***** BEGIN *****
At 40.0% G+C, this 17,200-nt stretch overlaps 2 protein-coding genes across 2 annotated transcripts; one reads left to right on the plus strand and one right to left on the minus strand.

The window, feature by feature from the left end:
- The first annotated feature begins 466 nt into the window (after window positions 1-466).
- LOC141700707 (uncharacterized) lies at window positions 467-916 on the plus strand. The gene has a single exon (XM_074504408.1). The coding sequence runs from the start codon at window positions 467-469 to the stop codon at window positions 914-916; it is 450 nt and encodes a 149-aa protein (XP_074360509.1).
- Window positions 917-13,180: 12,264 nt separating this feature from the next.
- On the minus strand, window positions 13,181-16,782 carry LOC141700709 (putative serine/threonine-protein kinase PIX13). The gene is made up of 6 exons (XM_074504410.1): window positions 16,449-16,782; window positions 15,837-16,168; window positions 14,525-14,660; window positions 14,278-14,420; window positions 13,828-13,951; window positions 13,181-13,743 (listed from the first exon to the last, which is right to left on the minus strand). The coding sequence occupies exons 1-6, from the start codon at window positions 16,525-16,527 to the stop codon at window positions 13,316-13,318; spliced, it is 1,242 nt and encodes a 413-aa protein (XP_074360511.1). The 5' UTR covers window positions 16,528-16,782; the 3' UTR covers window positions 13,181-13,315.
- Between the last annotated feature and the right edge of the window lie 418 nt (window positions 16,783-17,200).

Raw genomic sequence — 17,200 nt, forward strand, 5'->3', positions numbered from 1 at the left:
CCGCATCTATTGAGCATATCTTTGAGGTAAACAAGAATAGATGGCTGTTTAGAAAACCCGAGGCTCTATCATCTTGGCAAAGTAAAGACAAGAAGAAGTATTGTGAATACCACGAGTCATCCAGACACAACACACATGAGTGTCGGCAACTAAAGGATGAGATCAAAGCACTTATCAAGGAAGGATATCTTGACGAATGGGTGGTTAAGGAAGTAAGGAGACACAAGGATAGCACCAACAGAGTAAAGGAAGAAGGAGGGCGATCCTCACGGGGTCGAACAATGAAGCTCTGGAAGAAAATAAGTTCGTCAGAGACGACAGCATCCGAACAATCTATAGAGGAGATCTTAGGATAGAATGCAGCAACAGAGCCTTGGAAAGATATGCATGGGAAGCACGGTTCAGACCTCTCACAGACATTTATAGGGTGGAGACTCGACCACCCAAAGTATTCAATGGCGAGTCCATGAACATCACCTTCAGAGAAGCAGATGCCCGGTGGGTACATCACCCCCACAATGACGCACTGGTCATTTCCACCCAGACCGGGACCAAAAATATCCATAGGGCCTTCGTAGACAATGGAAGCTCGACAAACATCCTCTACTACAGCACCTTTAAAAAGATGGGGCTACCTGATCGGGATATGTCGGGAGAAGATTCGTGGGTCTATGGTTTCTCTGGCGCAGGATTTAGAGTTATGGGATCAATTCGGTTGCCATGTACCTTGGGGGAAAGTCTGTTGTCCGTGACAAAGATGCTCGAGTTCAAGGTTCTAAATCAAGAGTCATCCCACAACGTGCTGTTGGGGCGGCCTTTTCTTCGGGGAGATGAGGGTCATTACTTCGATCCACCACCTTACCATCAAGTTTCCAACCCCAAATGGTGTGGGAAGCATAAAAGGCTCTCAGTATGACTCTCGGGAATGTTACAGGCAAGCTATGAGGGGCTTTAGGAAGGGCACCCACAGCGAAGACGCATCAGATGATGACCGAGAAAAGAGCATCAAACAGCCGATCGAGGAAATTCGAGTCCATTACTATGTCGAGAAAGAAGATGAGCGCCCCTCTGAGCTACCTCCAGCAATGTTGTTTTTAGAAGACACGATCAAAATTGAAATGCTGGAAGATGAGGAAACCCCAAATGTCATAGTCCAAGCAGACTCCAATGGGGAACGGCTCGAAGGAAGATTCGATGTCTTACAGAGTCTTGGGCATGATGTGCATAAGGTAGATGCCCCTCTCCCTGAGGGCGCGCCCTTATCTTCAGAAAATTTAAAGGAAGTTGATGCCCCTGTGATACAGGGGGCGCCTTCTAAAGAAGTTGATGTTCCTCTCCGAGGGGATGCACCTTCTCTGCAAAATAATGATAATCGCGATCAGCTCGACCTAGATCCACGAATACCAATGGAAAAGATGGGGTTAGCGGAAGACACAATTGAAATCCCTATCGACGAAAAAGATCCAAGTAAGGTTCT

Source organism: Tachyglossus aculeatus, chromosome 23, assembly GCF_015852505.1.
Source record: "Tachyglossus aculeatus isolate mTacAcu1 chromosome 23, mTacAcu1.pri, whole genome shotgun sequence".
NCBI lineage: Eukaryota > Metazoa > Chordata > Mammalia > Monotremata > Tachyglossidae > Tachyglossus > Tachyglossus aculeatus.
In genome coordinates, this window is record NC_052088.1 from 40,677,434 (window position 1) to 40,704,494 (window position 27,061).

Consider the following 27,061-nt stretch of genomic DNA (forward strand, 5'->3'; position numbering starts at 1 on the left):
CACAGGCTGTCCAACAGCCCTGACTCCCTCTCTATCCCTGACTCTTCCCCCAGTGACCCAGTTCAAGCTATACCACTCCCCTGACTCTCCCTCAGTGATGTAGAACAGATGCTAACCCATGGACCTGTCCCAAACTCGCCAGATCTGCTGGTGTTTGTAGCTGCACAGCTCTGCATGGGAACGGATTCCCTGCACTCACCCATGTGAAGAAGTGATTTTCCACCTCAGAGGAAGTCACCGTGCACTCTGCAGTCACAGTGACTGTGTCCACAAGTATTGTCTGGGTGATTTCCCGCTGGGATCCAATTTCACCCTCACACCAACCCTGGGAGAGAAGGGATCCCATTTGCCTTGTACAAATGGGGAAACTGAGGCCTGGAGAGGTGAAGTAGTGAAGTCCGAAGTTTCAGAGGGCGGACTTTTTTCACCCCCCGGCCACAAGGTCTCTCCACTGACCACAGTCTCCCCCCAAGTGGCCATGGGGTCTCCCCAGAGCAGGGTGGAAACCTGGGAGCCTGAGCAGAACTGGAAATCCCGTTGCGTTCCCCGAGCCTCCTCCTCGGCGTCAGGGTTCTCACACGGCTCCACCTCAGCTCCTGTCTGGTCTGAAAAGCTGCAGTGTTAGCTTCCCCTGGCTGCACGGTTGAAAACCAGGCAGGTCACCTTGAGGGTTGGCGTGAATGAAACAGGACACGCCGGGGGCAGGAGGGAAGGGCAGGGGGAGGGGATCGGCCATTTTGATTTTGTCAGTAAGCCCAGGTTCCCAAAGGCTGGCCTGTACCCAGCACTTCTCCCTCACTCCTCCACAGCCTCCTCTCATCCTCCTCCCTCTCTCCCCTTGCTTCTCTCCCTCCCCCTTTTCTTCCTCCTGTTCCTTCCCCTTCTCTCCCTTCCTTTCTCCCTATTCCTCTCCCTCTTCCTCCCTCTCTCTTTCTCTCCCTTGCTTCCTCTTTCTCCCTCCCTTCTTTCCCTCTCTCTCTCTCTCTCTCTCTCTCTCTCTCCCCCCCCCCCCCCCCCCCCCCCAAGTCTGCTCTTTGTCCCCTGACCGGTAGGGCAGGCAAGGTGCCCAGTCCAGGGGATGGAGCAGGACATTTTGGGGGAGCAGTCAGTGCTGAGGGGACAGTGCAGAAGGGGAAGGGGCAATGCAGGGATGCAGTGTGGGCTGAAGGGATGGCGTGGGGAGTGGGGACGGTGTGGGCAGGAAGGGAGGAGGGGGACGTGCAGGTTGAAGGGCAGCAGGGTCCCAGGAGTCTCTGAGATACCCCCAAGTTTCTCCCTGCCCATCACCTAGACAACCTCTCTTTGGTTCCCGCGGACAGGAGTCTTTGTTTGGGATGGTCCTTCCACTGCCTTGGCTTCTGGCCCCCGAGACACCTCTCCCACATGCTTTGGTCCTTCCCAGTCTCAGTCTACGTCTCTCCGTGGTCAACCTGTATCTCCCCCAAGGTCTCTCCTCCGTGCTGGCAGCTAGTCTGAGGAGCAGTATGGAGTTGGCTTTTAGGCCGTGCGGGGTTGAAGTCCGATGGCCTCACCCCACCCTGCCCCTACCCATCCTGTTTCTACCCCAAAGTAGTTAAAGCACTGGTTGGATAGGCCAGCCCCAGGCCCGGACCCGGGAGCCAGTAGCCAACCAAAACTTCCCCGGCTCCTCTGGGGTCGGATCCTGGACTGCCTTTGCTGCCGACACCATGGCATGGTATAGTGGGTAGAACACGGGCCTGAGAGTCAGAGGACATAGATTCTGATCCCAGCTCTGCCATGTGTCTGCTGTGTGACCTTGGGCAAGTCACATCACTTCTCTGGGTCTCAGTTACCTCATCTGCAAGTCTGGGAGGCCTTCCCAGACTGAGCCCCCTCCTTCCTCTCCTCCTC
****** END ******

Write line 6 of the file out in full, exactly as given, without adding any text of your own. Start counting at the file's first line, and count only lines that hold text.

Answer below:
- On the minus strand, window positions 13,181-16,782 carry LOC141700709 (putative serine/threonine-protein kinase PIX13). The gene is made up of 6 exons (XM_074504410.1): window positions 16,449-16,782; window positions 15,837-16,168; window positions 14,525-14,660; window positions 14,278-14,420; window positions 13,828-13,951; window positions 13,181-13,743 (listed from the first exon to the last, which is right to left on the minus strand). The coding sequence occupies exons 1-6, from the start codon at window positions 16,525-16,527 to the stop codon at window positions 13,316-13,318; spliced, it is 1,242 nt and encodes a 413-aa protein (XP_074360511.1). The 5' UTR covers window positions 16,528-16,782; the 3' UTR covers window positions 13,181-13,315.